Writing about “a year of possibility not predestination,” Emmerson surveys a selection of cities around the world as they appeared in 1913. Portraying the European capitals of the next year’s belligerent countries, Emmerson strikes a cosmopolitan tone by noting social interconnections linking London to Paris to Berlin to Constantinople. Diarists and travelers populate his narratives, their descriptions lending eyewitness immediacy to his delineation of streetscapes, new architecture, and political issues. Above all, Emmerson seeks to evoke the economic globalization that affected, in positive and negative ways, all the cities he presents. As 1913 was, in retrospect, the apex of empires, Emmerson dwells on the imperial outlooks from Britain and France and from the empires doomed to destruction in the war ahead, the Austro-Hungarian, Russian, and Ottoman. Turning from centers of power to cities beginning to boom from their global linkages, Emmerson enunciates the aspirations of outliers like Winnipeg, Melbourne, and Buenos Aires. Including stops in Tehran, Mexico City, Jerusalem, several U.S. cities, Shanghai, and Tokyo, Emmerson’s historical world tour emotively captures the civilization soon to vanish in WWI. --Gilbert Taylor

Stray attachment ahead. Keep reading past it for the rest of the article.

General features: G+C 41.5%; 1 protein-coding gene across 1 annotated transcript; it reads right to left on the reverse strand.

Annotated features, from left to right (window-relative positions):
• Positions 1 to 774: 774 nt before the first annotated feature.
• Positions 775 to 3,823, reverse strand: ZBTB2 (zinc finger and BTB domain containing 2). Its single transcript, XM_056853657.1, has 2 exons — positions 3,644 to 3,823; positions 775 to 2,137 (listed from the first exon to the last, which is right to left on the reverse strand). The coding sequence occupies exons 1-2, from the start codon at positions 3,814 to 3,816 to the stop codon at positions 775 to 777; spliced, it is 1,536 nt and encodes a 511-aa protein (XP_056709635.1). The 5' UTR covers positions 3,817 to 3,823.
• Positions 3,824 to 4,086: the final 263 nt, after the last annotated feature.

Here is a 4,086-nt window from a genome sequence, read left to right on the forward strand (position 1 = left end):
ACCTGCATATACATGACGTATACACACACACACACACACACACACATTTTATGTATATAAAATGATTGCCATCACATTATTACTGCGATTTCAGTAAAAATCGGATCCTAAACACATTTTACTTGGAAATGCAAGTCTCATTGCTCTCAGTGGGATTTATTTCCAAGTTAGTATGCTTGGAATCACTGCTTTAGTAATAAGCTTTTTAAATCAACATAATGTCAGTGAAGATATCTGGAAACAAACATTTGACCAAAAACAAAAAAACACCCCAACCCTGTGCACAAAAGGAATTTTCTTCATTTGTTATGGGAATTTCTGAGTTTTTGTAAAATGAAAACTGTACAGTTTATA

Review

The Guardian (UK)
“To capture a year of the world in a single snapshot is, of course, impossible, but Emmerson provides a real sense of 1913 by combining details of individual lives with sweeping international trends: one of the great pleasures of this book is to see parallels between then and now."

New York Review of Books
"...Let’s pause at this point, for Charles Emmerson’s book presents a remarkable anatomy of the world in that single year 1913. He casts it in the form of spirited and diverting vignettes, with lively quotations and local color.

Booklist